You inevitably commit your time and resources to the things that you deem most valuable and important. When I was younger, money was more important than my time. But I am starting to realize that there is no substitute for time, especially lost time. There is no amount of money that can bring that back. Time is money, and you have to put your time and money where your mouth is. What is on a man's heart may be unspoken, but his actions speak volumes. And quite frankly, you really only need to read a few chapters to figure the rest out. A really good writer could get the job done in a few sentences or a paragraph.
In your 20s and 30s, usually that focus is on getting an education or pursuing a career. Passions, hobbies, and family responsibilities sometimes merge, but for the most part it is difficult to truly multi-task and "chase two rabbits." You can keep an eye on the other rabbit, but it is probably wise to start digging into one hole.
That is as far as my analysis (admittedly limited) goes, because I just hit my 30s. We shall see what new thoughts and ideas another decade of life will bring.
A huge game-changer in all of this is of course the introduction of a child. Time becomes an even scarcer commodity. At the same time, I think each and every parent has the option to choose just how complicated they will make the ordeal of raising their children. There is something to be said about standing on the shoulders of giants, but most parents have too much advice to give on theories that are far from verifiable and questionable at worst. The variables that exist are staggering and truly impossible to fully account for. Raising a child is a far too personal and unique experience to rely solely on the opinions of others, especially hyper active "Super-Moms." I don't know what does the trick for them, but a conversation with an eager Super-Mom is certainly one of my Kryptonites. Yawn. Wake me up when it's over. It is hard for me to feign interest in the latest baby gadgets and theories.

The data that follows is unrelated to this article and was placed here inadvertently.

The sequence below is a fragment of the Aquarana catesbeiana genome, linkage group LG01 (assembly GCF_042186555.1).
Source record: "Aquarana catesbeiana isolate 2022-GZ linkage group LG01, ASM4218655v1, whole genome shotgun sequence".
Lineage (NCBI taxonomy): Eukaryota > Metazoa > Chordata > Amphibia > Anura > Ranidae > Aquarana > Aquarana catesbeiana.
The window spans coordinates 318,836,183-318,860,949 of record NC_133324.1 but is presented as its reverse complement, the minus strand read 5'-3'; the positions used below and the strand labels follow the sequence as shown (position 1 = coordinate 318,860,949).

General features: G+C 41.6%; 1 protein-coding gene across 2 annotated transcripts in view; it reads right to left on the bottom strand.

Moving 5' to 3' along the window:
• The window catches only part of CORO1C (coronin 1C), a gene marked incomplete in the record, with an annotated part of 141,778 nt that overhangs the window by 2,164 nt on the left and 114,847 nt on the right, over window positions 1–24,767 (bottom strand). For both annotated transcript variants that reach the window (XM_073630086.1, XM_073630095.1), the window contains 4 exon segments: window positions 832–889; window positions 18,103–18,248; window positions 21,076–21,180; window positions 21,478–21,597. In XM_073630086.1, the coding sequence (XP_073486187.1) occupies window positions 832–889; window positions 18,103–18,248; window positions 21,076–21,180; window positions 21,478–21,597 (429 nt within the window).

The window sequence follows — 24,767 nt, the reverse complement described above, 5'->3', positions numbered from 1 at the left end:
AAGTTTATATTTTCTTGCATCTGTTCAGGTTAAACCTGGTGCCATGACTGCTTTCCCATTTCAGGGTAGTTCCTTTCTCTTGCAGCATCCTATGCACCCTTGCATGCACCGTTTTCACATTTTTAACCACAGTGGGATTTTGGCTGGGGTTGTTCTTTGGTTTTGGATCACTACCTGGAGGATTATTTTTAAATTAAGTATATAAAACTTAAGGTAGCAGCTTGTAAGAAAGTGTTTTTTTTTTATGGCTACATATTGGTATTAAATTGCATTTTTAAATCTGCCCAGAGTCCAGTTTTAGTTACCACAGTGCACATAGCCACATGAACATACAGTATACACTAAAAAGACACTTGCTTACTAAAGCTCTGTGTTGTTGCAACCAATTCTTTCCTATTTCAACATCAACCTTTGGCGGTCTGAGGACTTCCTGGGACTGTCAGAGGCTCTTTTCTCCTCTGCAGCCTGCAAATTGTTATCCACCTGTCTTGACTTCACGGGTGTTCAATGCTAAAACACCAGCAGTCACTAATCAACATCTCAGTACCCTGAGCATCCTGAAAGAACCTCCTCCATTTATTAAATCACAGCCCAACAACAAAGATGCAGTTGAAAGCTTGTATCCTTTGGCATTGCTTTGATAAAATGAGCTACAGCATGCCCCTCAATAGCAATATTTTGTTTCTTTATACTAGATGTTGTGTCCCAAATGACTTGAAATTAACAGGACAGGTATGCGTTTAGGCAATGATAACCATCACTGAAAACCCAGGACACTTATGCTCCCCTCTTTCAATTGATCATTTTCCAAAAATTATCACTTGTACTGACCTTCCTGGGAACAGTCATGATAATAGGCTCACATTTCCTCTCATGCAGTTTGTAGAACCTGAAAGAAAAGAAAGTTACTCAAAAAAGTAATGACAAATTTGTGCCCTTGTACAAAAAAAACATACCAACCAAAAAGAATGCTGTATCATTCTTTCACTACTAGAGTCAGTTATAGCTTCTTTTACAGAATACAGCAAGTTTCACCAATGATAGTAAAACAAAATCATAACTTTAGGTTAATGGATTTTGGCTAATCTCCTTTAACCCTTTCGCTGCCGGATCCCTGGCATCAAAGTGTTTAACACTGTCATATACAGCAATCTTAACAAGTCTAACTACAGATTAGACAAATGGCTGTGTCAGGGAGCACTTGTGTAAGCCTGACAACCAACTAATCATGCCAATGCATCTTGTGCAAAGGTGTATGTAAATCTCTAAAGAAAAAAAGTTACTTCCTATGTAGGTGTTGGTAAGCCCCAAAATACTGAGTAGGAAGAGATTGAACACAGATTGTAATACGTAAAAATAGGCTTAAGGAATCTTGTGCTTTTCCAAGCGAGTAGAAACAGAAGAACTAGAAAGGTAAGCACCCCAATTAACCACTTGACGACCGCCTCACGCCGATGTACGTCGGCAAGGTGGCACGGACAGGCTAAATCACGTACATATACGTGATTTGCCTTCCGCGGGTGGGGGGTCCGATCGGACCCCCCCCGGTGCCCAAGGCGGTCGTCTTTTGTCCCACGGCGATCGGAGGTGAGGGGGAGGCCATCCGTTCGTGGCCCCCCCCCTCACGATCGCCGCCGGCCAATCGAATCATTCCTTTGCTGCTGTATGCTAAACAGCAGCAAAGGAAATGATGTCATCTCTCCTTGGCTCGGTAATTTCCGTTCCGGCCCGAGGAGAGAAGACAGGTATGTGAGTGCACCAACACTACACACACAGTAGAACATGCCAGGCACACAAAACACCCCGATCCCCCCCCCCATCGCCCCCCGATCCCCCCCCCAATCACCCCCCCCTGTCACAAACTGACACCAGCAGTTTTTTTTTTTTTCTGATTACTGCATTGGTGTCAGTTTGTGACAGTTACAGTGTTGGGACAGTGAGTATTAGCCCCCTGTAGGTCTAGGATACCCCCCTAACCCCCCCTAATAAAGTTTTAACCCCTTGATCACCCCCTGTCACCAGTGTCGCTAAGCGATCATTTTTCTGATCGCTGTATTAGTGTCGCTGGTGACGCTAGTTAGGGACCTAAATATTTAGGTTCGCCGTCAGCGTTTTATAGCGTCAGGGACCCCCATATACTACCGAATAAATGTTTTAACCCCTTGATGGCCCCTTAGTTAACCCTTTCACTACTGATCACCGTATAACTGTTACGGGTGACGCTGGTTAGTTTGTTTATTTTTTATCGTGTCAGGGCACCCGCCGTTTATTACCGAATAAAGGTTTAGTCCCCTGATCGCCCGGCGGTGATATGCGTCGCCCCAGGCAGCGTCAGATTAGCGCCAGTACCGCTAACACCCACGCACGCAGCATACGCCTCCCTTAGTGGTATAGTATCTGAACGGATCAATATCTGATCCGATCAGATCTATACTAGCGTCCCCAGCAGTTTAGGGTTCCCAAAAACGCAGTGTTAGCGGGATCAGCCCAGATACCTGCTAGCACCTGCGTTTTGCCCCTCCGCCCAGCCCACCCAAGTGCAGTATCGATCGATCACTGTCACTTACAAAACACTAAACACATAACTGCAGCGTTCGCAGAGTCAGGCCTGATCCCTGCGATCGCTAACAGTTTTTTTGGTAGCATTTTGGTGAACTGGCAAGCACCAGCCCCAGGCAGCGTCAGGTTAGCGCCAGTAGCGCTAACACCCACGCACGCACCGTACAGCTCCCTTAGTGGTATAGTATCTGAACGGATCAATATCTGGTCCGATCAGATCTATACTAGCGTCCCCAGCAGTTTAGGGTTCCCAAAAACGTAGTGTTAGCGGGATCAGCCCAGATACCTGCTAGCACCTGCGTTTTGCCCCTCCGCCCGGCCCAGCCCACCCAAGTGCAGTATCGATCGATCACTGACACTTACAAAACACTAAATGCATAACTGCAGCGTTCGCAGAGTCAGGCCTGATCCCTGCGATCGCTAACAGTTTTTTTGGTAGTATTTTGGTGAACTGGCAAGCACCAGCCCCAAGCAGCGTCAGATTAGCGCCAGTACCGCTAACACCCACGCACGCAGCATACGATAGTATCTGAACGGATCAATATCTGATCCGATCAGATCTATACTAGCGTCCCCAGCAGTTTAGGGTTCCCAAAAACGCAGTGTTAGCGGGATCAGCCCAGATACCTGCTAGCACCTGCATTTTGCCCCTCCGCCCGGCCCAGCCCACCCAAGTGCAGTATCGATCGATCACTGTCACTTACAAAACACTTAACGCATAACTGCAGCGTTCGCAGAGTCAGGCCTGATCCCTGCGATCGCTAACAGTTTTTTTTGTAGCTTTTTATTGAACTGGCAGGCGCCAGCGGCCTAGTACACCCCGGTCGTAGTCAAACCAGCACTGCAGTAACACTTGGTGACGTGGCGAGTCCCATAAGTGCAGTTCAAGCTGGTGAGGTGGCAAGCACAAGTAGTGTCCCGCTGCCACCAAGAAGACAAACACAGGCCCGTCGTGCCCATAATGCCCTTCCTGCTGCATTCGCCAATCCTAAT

|Sound advice... if you don't want your kid to play in the NFL.|
I don't want my life to be all about my son. I do love the kid more than I thought I could ever possibly love a baby. I want to create a loving home for him and give him all the support he needs and wants, but I will not give up on my pursuits. I will not stop living "my life." Some people might say they are living for their children, but that doesn't make a whole lot of sense to me. And quite frankly, sometimes I think it is a cop-out. First and foremost, I need to pursue my passions and dreams to the fullest. If not, what will I tell my son one day? Follow your dreams, but just until you have your own kids? If it gets too hard at that point, give up and just console yourself by putting "parent" on your resume? If you are lazy, can you expect your child not to be? Would that be fair? I am sure there will be elements of hypocrisy in the traits and values I try to instill in my son, but I would at least like to try to be the smallest hypocrite I can possibly be.
The other harmful dynamic that I can understand people are susceptible to is the temptation to channel all your professional and personal frustrations into unrealistic expectations for your child. Yes, sometimes people hit their 1 outers, but for the most part it isn't fair to expect your kid to be a Rhodes Scholar who goes on to play in the NFL and walks the runways in Paris, Milan, and Tokyo on the side if you were a C student, in looks and in school (gym and core classes). Your child might one day grow up to be the President of the United States, but even that would require some hefty startup money on your part.
I don't claim to have the answers. I just kind of want to enjoy the ride. And if there are no answers at the end of it, that's fine by me too.